Danny Tanner is a Fraud

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Danny Tanner is a Fraud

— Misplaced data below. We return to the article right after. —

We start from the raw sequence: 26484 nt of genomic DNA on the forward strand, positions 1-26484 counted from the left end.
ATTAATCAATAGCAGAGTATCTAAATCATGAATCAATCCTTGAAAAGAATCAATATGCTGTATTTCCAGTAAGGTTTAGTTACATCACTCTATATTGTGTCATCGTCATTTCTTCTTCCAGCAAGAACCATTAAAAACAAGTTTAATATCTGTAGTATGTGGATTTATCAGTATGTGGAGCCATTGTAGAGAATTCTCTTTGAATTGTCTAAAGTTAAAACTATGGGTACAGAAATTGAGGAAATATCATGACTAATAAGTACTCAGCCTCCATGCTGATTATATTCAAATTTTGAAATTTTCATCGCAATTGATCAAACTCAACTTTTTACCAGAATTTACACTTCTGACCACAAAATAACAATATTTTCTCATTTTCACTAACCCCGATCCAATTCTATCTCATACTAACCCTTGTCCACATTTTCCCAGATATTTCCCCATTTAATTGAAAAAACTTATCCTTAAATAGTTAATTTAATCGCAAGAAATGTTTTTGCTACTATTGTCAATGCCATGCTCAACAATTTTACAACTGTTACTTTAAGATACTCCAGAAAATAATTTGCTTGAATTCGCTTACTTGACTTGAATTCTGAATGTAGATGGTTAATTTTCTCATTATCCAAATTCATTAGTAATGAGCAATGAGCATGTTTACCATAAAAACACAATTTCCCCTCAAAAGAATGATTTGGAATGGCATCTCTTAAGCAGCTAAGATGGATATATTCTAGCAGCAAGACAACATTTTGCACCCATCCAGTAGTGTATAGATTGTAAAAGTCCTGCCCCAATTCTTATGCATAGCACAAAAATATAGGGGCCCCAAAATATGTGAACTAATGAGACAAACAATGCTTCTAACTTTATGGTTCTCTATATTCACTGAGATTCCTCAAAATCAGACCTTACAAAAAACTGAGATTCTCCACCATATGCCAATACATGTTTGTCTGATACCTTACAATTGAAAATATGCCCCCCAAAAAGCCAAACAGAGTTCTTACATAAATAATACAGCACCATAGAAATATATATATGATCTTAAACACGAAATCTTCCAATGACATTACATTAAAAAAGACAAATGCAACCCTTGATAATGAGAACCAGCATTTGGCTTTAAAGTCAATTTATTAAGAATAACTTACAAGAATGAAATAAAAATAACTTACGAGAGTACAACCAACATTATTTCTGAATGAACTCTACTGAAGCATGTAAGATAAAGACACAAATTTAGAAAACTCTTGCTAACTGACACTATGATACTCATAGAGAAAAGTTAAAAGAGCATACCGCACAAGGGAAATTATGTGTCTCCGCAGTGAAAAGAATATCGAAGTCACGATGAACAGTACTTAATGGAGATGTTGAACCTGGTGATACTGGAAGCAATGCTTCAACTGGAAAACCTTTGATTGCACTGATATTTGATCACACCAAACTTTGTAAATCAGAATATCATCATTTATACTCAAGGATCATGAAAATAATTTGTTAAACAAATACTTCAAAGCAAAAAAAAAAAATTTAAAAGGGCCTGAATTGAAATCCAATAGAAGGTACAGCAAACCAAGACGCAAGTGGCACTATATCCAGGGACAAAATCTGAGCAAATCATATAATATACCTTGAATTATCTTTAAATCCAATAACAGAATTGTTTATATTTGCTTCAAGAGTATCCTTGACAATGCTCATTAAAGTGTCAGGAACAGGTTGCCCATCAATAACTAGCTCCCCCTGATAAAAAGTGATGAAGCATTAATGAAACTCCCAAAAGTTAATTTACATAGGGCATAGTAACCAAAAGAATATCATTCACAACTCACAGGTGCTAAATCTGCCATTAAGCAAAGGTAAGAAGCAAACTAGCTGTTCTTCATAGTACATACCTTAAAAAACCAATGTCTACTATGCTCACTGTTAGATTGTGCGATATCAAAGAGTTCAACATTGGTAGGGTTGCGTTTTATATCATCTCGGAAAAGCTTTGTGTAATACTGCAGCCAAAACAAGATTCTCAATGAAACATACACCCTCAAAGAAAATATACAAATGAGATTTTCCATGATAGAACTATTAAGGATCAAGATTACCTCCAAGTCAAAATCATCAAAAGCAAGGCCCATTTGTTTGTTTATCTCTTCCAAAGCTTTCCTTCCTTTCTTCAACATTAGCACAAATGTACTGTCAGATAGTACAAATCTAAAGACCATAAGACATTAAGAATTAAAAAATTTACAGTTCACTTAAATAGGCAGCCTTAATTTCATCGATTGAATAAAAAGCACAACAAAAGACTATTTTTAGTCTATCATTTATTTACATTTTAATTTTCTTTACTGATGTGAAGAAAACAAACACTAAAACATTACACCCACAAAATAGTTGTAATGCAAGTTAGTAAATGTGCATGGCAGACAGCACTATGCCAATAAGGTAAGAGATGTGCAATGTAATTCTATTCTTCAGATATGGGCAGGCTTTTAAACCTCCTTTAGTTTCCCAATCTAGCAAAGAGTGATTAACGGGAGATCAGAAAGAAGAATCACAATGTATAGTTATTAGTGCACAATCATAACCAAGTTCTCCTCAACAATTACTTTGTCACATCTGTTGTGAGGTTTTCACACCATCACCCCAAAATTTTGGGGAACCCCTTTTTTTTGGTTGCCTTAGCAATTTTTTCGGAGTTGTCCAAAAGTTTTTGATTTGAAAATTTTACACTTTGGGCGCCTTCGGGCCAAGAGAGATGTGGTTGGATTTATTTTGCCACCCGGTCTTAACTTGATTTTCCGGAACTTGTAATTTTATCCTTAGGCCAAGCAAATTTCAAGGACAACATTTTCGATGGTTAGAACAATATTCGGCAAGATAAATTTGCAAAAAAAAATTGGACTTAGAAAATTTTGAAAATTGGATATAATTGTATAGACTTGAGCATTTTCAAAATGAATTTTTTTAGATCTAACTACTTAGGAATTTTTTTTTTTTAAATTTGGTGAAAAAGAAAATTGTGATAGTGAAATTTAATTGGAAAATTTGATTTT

Wanna know something crazy? Full House is now on Nick at Night.   Re-enter sappy synthesizer music, “live” studio audience laughter, and Uncle Jesse’s hair.   I love the kitsch of it all and despite the unfamiliar 80s references, my young kids actually get a kick out of watching it too. And while I’m sure they miss much of the heavy “family values” overtones, it’s nice to see it on TV again.   I’ll say it- they just don’t make ’em like they used to (OMGosh, when did I turn into THAT lady?).   But in all my reminiscing over re-runs, there’s just one thing that has unsettled me about the pattern of parenting on my once favorite sit-com.   For about twenty-two minutes or so, each episode of Full House depicts the misadventures of the coming of age kids on the show. Inevitably, Danny (et al) have to swoop in and administer a dose of discipline that the child readily (!) accepts the first time around. The behavior is instantly corrected, never to be repeated again on a future episode (bad for ratings, I’m sure).   Danny Tanner is apparently one REALLY skilled parent.   And a complete fraud.   Now, I know what you’re thinking, “Of course he is, he’s a fictional character!” But how many times have you endlessly disciplined your child for the same behavior, only to feel like you must be doing something wrong?   We tend to build up these scenarios for ourselves- that if we say and do the right things, our kids will simply snap out of it. But when it doesn’t work out that way, we often get down on ourselves for failing to meet this unreasonable “one-and-done” Danny Tanner parenting standard.   Come on, you know you’ve wished for a Danny Tanner moment more than once in your parenting career.   The truth is, yours aren’t the only kids who have ever disrespected their parents. Broken rules. Made bad choices. And you are not the only parent who has ever felt like you’re at your wits end trying to get a reluctant child to cooperate.   Danny Tanner just makes it seem that way.   But take heart- if you find yourself in the midst of a grand parenting dilemma, remember that training up a child isn’t full of “single dose” Full House style parenting sessions. Rather, it’s a series of constant and consistent dialogues (which may or may not require you to lock yourself in the bathroom while you calm down and figure out what to say).   Have you experienced doubt in your parenting abilities? How do you get through it?    

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